Angel Town

Katy Moffatt

Hightone Music Group, 1998

REVIEW BY: Christopher Thelen


As popular as country music has been over the last decade, there has been enough of a mix of styles to keep the genre interesting, especially for female artists. Shania Twain has crossed over to the pop side of the charts with great commercial success (despite the sneers of some of the "pure" country artists - strange, didn't they do the same thing to John Denver?), while Kathy Mattea has mixed both pop and touches of folk into her music, even if it hasn't equalled the same level of success.

So while these artists are better-known, why haven't we heard of people like Katy Moffatt? As her latest work my_heart_sings_the_harmony_web_ad_alt_250 Angel Town proves, she's just as competent, even if her style of music is more sparse, featuring only guitar, bass and vocals. It might not be a style for everyone, but it is pretty.

Moffatt, guitarist Andrew Hardin (who also co-produced Angel Town with Hardin) and bassist Hank Bones create a warm, dark mood with the mostly acoustic feel of their performances, all cut over a three-day period. Pulling from a wide variety of sources for these eleven songs (including a few Moffatt co-wrote), the listener is taken on a unique journey through country-folk, but in the end, you're glad you made the trip.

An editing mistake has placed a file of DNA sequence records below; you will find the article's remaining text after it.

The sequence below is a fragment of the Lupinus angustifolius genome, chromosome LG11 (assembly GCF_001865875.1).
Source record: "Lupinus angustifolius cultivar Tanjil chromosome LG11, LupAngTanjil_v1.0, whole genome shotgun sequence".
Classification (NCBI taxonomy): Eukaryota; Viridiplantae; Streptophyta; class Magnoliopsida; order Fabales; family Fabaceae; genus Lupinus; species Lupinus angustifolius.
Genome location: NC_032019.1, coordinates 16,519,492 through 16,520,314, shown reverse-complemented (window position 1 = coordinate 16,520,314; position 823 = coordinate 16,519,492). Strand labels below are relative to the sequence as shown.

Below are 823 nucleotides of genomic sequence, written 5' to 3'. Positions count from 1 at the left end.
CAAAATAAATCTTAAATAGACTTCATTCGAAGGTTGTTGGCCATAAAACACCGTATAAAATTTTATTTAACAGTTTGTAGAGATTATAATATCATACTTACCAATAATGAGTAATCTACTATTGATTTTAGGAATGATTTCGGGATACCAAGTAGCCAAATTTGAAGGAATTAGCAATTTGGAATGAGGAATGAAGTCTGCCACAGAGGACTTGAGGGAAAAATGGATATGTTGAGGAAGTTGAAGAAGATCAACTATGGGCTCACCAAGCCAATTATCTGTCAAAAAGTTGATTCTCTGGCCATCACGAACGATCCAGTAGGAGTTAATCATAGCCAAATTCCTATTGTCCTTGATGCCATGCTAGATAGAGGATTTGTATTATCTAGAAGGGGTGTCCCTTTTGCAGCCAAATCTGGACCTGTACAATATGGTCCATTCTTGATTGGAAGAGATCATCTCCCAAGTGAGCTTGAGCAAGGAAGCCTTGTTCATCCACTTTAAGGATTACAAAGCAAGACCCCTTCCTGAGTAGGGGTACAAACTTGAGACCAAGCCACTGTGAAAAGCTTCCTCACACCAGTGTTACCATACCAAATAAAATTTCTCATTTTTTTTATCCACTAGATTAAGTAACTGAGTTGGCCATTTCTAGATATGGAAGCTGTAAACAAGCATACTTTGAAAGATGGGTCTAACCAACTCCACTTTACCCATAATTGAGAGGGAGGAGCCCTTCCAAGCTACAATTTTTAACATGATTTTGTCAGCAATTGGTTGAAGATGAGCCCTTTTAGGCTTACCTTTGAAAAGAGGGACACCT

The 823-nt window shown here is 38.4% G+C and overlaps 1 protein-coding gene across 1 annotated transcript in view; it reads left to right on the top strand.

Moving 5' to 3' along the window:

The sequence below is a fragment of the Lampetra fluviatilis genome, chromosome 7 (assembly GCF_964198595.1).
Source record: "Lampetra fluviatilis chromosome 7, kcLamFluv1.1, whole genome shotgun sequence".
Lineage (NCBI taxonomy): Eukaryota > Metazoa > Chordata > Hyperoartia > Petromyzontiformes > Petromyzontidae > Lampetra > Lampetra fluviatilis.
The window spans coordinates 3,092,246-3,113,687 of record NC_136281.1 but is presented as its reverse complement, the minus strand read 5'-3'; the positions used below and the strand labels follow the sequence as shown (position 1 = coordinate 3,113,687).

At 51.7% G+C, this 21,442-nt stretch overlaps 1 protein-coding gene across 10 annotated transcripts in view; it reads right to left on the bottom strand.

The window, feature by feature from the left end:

Tracks like "Mother Of Pearl," "A Man I Once Did Own" and "Sister Angelina" all shine brightly on this disc, Moffatt's vocals ringing out strongly over the texture of the acoustic guitars. Tribute is paid to the late Steve Goodman with the inclusion of "I Just Keep Falling In Love," a nice primer for those who may not be familiar with his work.

Moffatt isn't afraid to jump across musical boundaries on Angel Town. From the country feel of the title track to the bluesy wails on "Love Me Like A Man" to the surprising acoustic touch she gives to Cole Porter's "Miss Otis Regrets" (a song I hated until I heard this version), Moffatt works hard on erasing any limits one tries to put on her music or any classification one tries to make. Even after several listenings to this album, I'm not sure I've completely got my finger on the pulse of this album.

So why haven't we heard more from Moffatt? My guess is that radio wouldn't know what to do with her music, much less how to market her. Personally, when I listen to Angel Town, I can see Moffatt entertaining a crowd at a coffee house (having performed at coffee houses, I know what I speak of), or even at a small theatre where each note from her Martin can echo through the hall.

Angel Town is an album that may take a listen or two for you to get used to, but once you do, it will be difficult for you to take out of your CD player.

Rating: A-

User Rating: Not Yet Rated



© 1999 Christopher Thelen and The Daily Vault. All rights reserved. Review or any portion may not be reproduced without written permission. Cover art is the intellectual property of Hightone Music Group, and is used for informational purposes only.